In general, raising exceptions for control flow makes code hard to understand. However, there are other cases when an exception is the right choice.
Raise vs Return
return’s evil twin.
They both stop the execution of the current method. After a
return, nothing else is executed. After a
raise, nothing else is executed … maybe. The method may have a
ensure clause which is executed after the
raise, so a reader must check for those.
They both change flow of control.
return gives control back to the caller.
raise may give control anywhere on the call stack, depending on the specific error and
rescue clauses. If all you see is a
raise, you can’t guess where it will be rescued!
They both send values to their new destination.
return provides the given value to the caller, who may capture the return value in a local variable.
raise provides the error object to the
return can send any kind of value, but
raise can only send error objects.
They both create coupling across call stack frames.
return couples two adjacent call stack frames: caller depends on the return value.
rescue couples far-removed stack frames: they may be adjacent, or they may be several frames removed from one another.
Raise → Rescue is Unpredictable
Sending values through a program by calling methods and
return-ing values is very predictable. If you return a different value, the caller will get a different value. To see where return values “go”, simply search for calls to that method.
raise’d errors go is a bit more challenging. For example, this change:
1 2 3 4 5 6 7 8 9 10 11 12 13 14
How can you tell if this is a safe refactor? Here are some considerations:
- Instead of looking for callers of this method, you have to find entire call stacks which include this method, since any upstream calls may also have expectations about this error.
- When searching for
rescues, you have to keep the error’s ancestry in mind, finding bare
rescues and class-tagged
rescues may consume the error object itself. For example, they may read its
#messageor other attached data. If you change any properties of the error object, you may break the assumptions of those
- If you find that the new error will be
rescue’d differently, you must also consider how execution flow will change in other methods. For example, some methods may be cut short because previously-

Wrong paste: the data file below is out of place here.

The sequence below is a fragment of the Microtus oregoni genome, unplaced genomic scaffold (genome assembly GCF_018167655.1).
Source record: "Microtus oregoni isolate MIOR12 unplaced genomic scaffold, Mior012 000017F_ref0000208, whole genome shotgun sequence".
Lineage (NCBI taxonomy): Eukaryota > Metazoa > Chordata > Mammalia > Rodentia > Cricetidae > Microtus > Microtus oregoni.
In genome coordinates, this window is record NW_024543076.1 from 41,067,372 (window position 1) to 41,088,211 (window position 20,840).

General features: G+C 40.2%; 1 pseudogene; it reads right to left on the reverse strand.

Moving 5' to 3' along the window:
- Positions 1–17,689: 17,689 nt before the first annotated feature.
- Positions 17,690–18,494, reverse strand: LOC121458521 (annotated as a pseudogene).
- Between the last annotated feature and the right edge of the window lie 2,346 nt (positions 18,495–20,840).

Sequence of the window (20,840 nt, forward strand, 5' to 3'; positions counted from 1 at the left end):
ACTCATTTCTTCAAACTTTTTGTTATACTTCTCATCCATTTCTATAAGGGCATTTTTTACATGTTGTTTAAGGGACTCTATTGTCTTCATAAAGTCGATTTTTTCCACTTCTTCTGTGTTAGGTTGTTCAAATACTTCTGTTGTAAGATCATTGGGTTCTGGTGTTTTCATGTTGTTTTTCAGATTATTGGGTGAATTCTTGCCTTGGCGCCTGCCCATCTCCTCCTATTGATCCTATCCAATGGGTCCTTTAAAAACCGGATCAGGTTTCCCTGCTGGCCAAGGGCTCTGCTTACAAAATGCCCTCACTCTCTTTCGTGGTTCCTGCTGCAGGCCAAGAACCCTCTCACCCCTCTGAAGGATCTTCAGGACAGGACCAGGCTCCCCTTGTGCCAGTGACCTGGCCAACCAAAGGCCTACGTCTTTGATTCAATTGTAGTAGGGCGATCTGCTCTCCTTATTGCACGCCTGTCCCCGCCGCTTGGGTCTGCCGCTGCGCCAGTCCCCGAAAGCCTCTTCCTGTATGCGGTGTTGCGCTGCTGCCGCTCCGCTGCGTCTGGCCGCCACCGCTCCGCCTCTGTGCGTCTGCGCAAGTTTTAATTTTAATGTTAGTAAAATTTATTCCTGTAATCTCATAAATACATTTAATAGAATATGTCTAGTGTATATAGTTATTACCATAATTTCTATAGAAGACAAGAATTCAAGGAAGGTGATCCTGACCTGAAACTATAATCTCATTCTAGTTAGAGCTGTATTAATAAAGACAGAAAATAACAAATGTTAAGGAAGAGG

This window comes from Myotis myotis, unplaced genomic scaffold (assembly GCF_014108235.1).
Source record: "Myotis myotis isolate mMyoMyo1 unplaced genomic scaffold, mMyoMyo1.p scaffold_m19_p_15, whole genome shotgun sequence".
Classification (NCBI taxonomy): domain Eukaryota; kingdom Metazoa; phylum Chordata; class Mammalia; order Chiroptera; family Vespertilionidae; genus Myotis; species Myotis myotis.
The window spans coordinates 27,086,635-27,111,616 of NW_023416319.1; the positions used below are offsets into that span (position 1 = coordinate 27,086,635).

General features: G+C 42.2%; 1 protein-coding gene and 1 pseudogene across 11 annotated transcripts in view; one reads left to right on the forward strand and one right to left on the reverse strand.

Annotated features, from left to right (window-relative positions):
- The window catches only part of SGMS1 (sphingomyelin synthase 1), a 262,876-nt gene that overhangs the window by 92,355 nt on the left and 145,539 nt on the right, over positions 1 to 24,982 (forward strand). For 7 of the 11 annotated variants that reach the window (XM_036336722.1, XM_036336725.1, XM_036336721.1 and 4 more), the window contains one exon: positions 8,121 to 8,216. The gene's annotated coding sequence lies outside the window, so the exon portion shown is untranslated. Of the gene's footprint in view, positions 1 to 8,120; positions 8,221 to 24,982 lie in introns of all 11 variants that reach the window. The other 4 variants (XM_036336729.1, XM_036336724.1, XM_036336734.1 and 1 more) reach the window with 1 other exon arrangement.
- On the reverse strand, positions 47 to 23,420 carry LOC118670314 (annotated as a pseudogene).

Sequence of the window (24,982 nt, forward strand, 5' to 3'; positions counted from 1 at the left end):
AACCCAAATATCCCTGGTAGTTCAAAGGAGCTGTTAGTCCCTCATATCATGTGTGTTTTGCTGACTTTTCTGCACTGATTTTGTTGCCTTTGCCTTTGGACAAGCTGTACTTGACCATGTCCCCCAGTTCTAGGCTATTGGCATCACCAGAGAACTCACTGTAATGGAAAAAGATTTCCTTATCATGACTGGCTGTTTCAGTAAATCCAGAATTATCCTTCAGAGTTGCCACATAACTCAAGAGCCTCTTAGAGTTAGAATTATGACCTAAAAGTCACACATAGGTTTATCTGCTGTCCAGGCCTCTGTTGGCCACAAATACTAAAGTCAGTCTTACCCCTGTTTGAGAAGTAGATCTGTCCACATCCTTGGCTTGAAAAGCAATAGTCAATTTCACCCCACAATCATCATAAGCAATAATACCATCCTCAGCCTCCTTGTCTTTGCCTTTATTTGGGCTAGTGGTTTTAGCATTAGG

rescue’d errors now propagate through them. Other methods which used to be cut short may now continue running, since errors are rescued in child method calls.
raise is located in a Ruby gem, these problems are even harder, because
rescue clauses may exist in your users’ code.
If your error patterns are well documented,
༼ つ ◕_◕ ༽つ 🏆. Bravo, just don’t break your public API. Users might still make assumptions beyond the documentation, such as error ancestry or message values. Additionally, they could be monkey-patching library methods and applying
rescue-related assumptions to those patches.
If your error patterns aren’t documented,
💩 ノ༼ ◕_◕ ノ ༽. You have no idea what assumptions users make about those errors! You can’t be sure your changes won’t break their code.
Use Return Instead
raise can be replaced by
return. However, if you’re using
raise to traverse many levels of the call stack, the refactor will be intense. Take heart: previously you were hacking your way back up the call stack, now you’re creating a predictable, explicit flow through your program!
It’s worth repeating, don’t use exceptions for flow control.
Here are some techniques for expressing failures with
- Return errors instead of raising them. Ruby errors are objects, like everything else. You can return them to the caller and let the caller check whether the returned value is an error or not. For example, to return an error:
1 2 3 4 5 6 7 8 9 10 11
- Use success and failure objects. Instead of returning a raw
StandardErrorinstance to the caller, use a
Failureclass to communicate failure. Additionally, use a
Successclass to communicate success. (This is similar to the “monad” technique, eg
1 2 3 4 5 6 7 8 9 10 11 12 13 14 15 16 17 18 19 20 21 22 23 24 25 26 27 28 29 30 31 32 33 34 35 36
As a last resort, return
nilas an expression of failure has some downsides:
nilcan’t hold a message or any extra data
nilis a valid value
But, for simple operations, using
nilmay be sufficient. Since it will be communicated via
return, refactoring it will be straightforward in the future!
Sometimes, Raise is Okay
raise has its purposes.
raise is a great way to signal that the program has reached a completely unexpected state and that it should exit. For example, in the
convert_file example above, we could use
raise to assert that we don’t receive an unexpected value from
1 2 3 4 5 6 7 8 9
Now, if the method ever returns some unexpected value, we’ll receive a loud failure. Some people use
fail in this case, which is also fine. However, the need to disambiguate
fail is a code smell: stop using
raise for non-emergencies!
raise is also helpful for re-raising other errors. For example, if your library needs to log something when an error happens, it might need to capture the error, then re-raise it. For example:
1 2 3 4 5 6 7 8 9 10 11 12 13
This way, you can respond to the error without disrupting user code.
In my own work, I’m transitioning away from raising errors and towards communicating failure by return values. This pattern is ubiquitous in languages like Go and Elixir. In Node.js, callbacks communicate errors in a similar way (callback arguments). I think Ruby code can benefit from this practice as well.